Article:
;; When loading NSS, utilize the /cachebalance switch
;; to pre-allocate RAM for disk cache ***
; nss /cachebalance=65
;; Kernel settings
set maximum interrupt events = 50
set maximum service processes = 1000
set minimum service processes = 500
set new service process wait time = 0.3 sec
set worker thread execute in a row count = 15
set pseudo preemption count = 200
;; File system settings
set enable hardware write back = on
set immediate purge of deleted files = on
set enable file compression = off
set maximum file locks = 100000
;; Memory/cache settings
set garbage collection interval = 5 min
set directory cache allocation wait time = 0.1 sec
set directory cache buffer nonreferenced delay = 60 min
set maximum number of internal directory handles = 500
set maximum directory cache buffers = 10000
set minimum directory cache buffers = 5000
set maximum concurrent directory cache writes = 125
set maximum concurrent disk cache writes = 750
set dirty disk cache delay time = 0.1 sec
;; Communication settings
set new packet receive buffer wait time = 0.1 sec
set maximum pending tcp connection requests = 1024
set tcp ip maximum small ecbs = 65534
set reply to get nearest server = off
;set always allow ip fragmentation = on
;; Load services as follows:
;; aclcheck /s /g /b24
;; brdsrv
;; sys:\etc\cpfilter\cpfilter
;; Settings in NWAdmin:
;; maximum hot unreferenced time = 60 (match "directory cache
;; buffer nonreferenced delay" setting)
;; cache hash table size = 256k
;; maximum number of hot nodes = 50000
;; number of cache directories = 256
;; dns transport protocol = udp
;; read ahead = enabled
;; Add the following to PROXY.CFG:
;; [Extra Configuration]
;; DoNotSaveMemoryCacheDuringUnload=1
;; TurnOffPersistantPassThru=1
;; EnableICSPassThruFix=1

Monitoring Server Performance

Normal principles apply for determining additional server-load requirements:

  • Ensure that cache buffers stay well above 50 percent (after taking into account the amount of RAM allocated to NSS caching)
  • Ensure that processor utilization does not stay above 10 percent for extended periods of time
  • Ensure ample free drive space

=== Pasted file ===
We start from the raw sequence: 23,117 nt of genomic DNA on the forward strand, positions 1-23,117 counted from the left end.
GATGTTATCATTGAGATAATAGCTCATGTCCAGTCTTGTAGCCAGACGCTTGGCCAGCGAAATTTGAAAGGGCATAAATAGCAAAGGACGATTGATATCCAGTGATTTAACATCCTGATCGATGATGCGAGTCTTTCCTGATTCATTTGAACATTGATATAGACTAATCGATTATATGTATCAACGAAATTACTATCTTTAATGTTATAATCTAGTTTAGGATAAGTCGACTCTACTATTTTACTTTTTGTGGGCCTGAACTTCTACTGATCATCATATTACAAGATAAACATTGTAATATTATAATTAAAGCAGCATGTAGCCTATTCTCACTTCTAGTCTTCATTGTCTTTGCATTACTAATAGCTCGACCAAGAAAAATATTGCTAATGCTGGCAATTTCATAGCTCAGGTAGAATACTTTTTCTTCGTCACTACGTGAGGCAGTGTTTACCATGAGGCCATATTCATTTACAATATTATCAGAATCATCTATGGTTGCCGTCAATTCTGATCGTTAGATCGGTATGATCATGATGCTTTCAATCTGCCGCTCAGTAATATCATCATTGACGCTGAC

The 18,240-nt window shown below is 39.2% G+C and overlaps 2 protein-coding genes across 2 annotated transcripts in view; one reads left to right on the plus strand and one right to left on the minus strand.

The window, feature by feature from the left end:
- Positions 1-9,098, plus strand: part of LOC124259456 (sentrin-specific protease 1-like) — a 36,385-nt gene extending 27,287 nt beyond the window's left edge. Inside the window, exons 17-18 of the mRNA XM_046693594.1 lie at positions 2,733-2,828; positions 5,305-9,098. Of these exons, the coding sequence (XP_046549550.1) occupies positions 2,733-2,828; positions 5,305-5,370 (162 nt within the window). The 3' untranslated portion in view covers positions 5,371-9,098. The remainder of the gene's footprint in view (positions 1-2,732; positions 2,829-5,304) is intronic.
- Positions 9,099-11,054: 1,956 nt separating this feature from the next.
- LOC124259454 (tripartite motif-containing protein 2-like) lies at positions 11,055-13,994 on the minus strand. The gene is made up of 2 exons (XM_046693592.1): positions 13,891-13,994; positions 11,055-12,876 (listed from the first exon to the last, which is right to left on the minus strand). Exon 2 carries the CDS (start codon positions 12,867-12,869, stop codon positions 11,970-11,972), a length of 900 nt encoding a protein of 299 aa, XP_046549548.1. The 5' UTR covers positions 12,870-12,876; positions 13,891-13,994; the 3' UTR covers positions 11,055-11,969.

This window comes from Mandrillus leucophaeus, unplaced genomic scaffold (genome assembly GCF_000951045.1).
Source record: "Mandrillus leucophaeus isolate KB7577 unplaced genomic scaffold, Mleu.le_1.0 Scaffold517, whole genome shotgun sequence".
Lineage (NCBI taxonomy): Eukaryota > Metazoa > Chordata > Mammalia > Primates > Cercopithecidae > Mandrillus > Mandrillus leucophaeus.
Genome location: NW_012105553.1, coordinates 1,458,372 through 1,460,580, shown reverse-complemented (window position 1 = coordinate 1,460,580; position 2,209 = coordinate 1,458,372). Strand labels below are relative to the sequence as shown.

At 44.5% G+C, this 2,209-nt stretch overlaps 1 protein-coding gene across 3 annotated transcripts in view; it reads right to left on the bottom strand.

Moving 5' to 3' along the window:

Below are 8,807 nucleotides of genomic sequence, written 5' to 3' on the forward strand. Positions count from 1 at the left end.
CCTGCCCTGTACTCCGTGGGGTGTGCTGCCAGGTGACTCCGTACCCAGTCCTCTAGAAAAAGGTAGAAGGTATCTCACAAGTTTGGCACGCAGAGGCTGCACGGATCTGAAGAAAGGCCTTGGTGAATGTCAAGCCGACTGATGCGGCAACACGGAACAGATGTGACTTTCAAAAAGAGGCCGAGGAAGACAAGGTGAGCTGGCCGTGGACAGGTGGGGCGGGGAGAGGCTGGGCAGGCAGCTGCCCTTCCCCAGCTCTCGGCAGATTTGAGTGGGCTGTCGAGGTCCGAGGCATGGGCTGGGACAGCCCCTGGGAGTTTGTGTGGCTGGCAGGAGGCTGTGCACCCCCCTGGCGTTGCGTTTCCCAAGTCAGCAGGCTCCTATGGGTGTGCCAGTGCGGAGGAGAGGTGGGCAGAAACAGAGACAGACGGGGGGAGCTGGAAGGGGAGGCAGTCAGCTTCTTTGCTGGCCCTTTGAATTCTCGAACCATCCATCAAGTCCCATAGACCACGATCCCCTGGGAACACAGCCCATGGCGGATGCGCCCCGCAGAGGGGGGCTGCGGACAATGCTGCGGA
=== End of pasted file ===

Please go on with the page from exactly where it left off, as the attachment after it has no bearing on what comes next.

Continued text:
• Heed user feedback

Access Rules

An "allow all and deny by exception" posture is typically assumed for proxy-access rules. This will allow all proxy activity unless expressly denied by company policy. Practice shows that less adminis- trative time is required to block undesirable Web sites than to grant access to sites needed for business reasons.

As with Novell ZENworks, a "functional role" is a group of users with the same operational requirements from a network application or service. Some users, for example, may only require access to a limited number of Web sites for the purpose of ordering parts and materials. Their functional role might be accommodated by access rules that give them access to suppliers' sites and nowhere else. IS personnel, on the other hand, typically require access to a wide variety of hardware and software company sites for research and support. Their functional role might be accommodated by access rules that block adult, sports and entertainment sites, but allow access to most other sites.

To simplify access-rule entry and administration, administrators should identify the fewest number of functional roles that will meet business require- ments. The needs of most organizations, even very large ones, can be met with a handful of Access Levels that can be defined in a corporate policy document. The following table shows an example of Access Level definitions.

Level 1 Unrestricted access Executives and IS staff